Review: The Mikado, Arcola Theatre ★★☆☆☆

by Natalie Evans

The “masters of Gilbert & Sullivan” themselves, the Charles Court Opera, take on irreverent classic The Mikado as their latest project. Set somewhere in rural Japan, this somewhat Sheridan-esque story follows the son of the titular character, disguised as a humble minstrel in order to escape a loveless marriage, after he has fallen for the town executioners betrothed. What ensues is a series of unfortunate and outrageous events that nearly gets everybody involved brutally killed. Classic comedy.

Littered throughout the absurdity are of course many little ditties, layered consistently with expertly melded harmonies by a very talented cast. There was not a single note, beat, or vibrato missed, with their crystal clear voices impressively succeeding in filling the Arcola studio without overpowering the smaller space.

For their iteration, the famous patter song ‘I’ve got a little list’ was given a 21st century makeover, listing a plethora of modern day irritations. These ranged from pretty harmless observations such as teenagers spending too much time on their phones, to some fairly bold statements around our current socio-economic climate. However, these punches were (disappointingly) pulled in the last verse of the song, wherein the song itself was listed as an annoyance due to being controversial. For me, this only flattened one of the most engaging parts of the performance as it was clearly a cop out to appease the audience.

In regards to these references to 2023 popular culture, I must admit that they left me quite confused about the setting of the production. In the same space there was mention to iPhones, and yet the only telephone used in the space was a ring dial landline. Every other component of the piece also appeared to place it somewhere between the 1930s and 1950s, with tea dresses, kitten heels and girlish giggles for the ‘three little maids’, and double breasted suits paired with a sexist attitude for the men. The only exception to this rule of course being Katasha, the shunned ex-fiance of our male romantic lead who is subsequently deemed a ‘hag’ and married off to our female romantic lead’s ex-fiance out of pity. While this did lead to a very catchy, show-stealing song that brought a final spurt of vibrance into act two, this particular plot-point is but one example of why the narrative of this comic opera has simply not aged well. Another being the racist undertones of the original, though this version does take steps to make the characters a little less problematic by changing their names at least. For example, Yum-Yum becomes Ms Victoria Plumb.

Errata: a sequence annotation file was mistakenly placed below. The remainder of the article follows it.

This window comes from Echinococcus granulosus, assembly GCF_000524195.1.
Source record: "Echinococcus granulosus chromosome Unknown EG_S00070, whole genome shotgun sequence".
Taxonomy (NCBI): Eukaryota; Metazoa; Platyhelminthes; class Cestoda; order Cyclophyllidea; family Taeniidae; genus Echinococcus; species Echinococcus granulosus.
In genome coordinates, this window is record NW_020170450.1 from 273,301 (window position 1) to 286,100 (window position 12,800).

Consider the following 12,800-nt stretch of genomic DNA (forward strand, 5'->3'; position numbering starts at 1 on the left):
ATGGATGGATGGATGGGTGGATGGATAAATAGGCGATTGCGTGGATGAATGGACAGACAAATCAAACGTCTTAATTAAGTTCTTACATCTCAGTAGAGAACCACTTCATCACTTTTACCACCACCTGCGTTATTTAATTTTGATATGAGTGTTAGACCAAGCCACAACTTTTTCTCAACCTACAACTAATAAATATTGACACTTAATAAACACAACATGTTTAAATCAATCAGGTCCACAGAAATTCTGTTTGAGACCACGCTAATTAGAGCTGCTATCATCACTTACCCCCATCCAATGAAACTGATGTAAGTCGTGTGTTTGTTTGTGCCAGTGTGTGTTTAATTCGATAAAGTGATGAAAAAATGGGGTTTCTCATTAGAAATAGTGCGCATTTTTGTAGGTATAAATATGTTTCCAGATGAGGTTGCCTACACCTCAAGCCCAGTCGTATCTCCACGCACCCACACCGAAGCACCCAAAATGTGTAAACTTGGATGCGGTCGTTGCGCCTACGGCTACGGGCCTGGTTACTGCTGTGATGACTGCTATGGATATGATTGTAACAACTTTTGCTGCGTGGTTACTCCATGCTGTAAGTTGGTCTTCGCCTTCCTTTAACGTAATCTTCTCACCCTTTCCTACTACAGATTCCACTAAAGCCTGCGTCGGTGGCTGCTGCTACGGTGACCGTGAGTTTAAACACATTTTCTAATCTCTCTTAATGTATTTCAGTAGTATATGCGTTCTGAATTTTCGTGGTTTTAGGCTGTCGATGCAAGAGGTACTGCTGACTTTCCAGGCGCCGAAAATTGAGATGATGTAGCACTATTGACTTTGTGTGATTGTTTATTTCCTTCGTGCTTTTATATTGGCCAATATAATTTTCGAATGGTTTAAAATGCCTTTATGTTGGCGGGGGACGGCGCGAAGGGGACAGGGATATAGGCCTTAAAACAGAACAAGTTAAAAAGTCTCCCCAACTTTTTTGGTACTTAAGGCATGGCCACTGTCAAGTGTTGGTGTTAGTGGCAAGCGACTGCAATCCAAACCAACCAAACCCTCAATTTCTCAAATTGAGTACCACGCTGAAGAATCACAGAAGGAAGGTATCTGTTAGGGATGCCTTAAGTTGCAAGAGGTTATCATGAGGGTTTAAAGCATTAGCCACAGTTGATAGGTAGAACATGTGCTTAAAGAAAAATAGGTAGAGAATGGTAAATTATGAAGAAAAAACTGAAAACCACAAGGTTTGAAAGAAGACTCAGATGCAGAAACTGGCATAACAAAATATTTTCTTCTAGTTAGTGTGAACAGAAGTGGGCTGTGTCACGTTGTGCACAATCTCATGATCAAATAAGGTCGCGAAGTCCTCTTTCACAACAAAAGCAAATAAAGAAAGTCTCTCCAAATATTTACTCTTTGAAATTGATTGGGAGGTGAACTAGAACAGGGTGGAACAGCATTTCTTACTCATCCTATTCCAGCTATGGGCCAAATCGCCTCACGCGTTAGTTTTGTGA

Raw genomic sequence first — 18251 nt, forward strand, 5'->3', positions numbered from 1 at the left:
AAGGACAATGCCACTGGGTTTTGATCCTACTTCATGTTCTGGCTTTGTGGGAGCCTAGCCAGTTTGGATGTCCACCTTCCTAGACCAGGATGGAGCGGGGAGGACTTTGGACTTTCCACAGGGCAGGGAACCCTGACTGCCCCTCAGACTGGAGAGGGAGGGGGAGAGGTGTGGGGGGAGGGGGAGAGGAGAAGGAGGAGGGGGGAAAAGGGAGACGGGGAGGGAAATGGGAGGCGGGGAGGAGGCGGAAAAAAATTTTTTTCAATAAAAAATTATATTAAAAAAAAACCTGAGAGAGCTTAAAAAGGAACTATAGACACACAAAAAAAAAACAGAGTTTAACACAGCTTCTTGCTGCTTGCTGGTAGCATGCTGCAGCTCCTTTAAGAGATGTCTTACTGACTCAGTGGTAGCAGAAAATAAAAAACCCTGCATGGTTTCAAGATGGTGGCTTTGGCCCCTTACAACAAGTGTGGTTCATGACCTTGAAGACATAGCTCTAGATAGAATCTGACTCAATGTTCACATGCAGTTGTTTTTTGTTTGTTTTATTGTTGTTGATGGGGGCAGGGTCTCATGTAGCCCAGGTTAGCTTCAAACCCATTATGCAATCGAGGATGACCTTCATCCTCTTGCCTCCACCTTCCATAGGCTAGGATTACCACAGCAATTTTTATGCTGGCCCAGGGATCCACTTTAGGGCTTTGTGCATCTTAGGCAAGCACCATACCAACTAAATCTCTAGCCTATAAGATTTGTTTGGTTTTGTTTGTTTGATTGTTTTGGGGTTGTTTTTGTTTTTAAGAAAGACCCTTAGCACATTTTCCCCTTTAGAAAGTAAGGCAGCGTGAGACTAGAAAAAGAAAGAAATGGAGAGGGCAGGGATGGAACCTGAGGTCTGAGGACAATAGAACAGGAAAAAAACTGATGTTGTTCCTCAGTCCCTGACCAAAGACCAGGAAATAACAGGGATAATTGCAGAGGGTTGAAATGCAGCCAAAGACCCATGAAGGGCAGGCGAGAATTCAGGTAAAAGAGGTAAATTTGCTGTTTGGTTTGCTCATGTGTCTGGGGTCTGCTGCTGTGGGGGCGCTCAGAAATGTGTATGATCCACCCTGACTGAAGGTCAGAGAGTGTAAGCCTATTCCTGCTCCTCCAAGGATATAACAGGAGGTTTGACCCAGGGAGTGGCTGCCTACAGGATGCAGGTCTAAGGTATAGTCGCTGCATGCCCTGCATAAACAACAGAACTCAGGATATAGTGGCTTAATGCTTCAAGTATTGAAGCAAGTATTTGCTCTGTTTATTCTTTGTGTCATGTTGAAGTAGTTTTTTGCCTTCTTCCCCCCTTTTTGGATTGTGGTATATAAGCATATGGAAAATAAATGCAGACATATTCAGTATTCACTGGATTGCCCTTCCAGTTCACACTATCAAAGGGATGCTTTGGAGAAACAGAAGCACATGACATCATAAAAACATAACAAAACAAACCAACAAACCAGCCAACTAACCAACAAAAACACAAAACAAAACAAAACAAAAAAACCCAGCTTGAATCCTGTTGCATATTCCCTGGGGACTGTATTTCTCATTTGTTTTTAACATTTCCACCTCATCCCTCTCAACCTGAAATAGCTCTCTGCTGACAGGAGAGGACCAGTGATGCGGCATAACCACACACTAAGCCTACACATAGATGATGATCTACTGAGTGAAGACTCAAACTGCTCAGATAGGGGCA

All in all, though I wish that there was more clarity in the aesthetic artistic vision, the Charles Court Opera absolutely gave this piece the wit, energy, and pace to create a strong performance. The narrative itself is just slightly overdone and outdated.

The Mikado by The Charles Court Opera is on at The Arcola (Studio 1) until the 23rd September 2023.